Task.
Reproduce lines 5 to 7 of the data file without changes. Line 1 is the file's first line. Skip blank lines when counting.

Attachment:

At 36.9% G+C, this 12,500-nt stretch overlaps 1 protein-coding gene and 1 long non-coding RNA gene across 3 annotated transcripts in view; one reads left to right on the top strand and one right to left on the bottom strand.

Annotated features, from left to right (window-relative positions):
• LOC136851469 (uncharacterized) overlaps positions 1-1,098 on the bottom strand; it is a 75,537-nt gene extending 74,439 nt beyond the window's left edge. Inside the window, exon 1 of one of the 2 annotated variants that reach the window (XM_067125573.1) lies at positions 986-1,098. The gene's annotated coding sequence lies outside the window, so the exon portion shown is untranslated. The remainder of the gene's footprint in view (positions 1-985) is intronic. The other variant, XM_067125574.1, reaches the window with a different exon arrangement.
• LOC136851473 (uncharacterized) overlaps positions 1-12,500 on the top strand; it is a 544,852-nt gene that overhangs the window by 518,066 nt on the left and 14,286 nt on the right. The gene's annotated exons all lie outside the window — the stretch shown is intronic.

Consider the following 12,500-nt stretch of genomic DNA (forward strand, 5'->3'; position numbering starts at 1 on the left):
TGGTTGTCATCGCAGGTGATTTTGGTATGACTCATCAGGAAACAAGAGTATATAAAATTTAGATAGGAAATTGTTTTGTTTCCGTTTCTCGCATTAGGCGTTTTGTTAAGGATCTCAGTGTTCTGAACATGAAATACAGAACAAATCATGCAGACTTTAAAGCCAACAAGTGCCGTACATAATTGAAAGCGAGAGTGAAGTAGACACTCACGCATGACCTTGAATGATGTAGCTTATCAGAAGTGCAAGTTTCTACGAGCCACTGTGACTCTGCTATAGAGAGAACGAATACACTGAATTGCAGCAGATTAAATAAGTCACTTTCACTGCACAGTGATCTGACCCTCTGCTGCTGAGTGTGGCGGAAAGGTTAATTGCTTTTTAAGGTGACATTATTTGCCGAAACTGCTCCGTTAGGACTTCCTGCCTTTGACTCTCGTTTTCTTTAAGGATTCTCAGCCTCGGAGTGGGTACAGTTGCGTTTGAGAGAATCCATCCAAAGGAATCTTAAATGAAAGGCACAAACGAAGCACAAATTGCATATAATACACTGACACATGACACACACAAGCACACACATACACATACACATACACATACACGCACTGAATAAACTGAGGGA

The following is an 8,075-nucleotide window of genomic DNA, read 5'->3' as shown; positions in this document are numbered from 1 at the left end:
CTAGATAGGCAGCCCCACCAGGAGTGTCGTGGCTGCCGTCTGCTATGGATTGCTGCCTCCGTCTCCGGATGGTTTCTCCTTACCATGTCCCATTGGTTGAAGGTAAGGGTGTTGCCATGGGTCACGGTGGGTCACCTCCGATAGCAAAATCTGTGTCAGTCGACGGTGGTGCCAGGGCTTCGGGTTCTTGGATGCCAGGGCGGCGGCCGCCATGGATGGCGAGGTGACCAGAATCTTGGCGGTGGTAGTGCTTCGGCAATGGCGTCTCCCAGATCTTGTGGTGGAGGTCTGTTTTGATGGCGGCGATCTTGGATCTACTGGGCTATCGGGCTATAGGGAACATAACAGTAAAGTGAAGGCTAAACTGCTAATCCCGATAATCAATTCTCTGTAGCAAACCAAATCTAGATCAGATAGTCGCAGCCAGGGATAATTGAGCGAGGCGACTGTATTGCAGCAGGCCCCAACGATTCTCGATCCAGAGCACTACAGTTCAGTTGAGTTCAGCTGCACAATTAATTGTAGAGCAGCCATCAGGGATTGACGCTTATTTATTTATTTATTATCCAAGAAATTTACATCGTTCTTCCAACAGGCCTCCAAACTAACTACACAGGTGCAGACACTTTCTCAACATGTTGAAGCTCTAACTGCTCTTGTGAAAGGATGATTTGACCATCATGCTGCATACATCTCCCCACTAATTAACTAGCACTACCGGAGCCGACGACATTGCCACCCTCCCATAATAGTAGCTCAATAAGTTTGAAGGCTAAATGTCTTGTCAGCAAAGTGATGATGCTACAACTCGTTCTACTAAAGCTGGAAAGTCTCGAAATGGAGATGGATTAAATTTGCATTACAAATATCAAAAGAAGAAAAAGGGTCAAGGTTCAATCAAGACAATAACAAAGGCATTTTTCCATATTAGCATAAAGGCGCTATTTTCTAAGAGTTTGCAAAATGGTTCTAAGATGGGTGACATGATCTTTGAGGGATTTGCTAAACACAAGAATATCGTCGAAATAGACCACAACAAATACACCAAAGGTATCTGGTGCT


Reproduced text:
Consider the following 12,500-nt stretch of genomic DNA (forward strand, 5'->3'; position numbering starts at 1 on the left):
TGGTTGTCATCGCAGGTGATTTTGGTATGACTCATCAGGAAACAAGAGTATATAAAATTTAGATAGGAAATTGTTTTGTTTCCGTTTCTCGCATTAGGCGTTTTGTTAAGGATCTCAGTGTTCTGAACATGAAATACAGAACAAATCATGCAGACTTTAAAGCCAACAAGTGCCGTACATAATTGAAAGCGAGAGTGAAGTAGACACTCACGCATGACCTTGAATGATGTAGCTTATCAGAAGTGCAAGTTTCTACGAGCCACTGTGACTCTGCTATAGAGAGAACGAATACACTGAATTGCAGCAGATTAAATAAGTCACTTTCACTGCACAGTGATCTGACCCTCTGCTGCTGAGTGTGGCGGAAAGGTTAATTGCTTTTTAAGGTGACATTATTTGCCGAAACTGCTCCGTTAGGACTTCCTGCCTTTGACTCTCGTTTTCTTTAAGGATTCTCAGCCTCGGAGTGGGTACAGTTGCGTTTGAGAGAATCCATCCAAAGGAATCTTAAATGAAAGGCACAAACGAAGCACAAATTGCATATAATACACTGACACATGACACACACAAGCACACACATACACATACACATACACATACACGCACTGAATAAACTGAGGGA

The following is an 8,075-nucleotide window of genomic DNA, read 5'->3' as shown; positions in this document are numbered from 1 at the left end: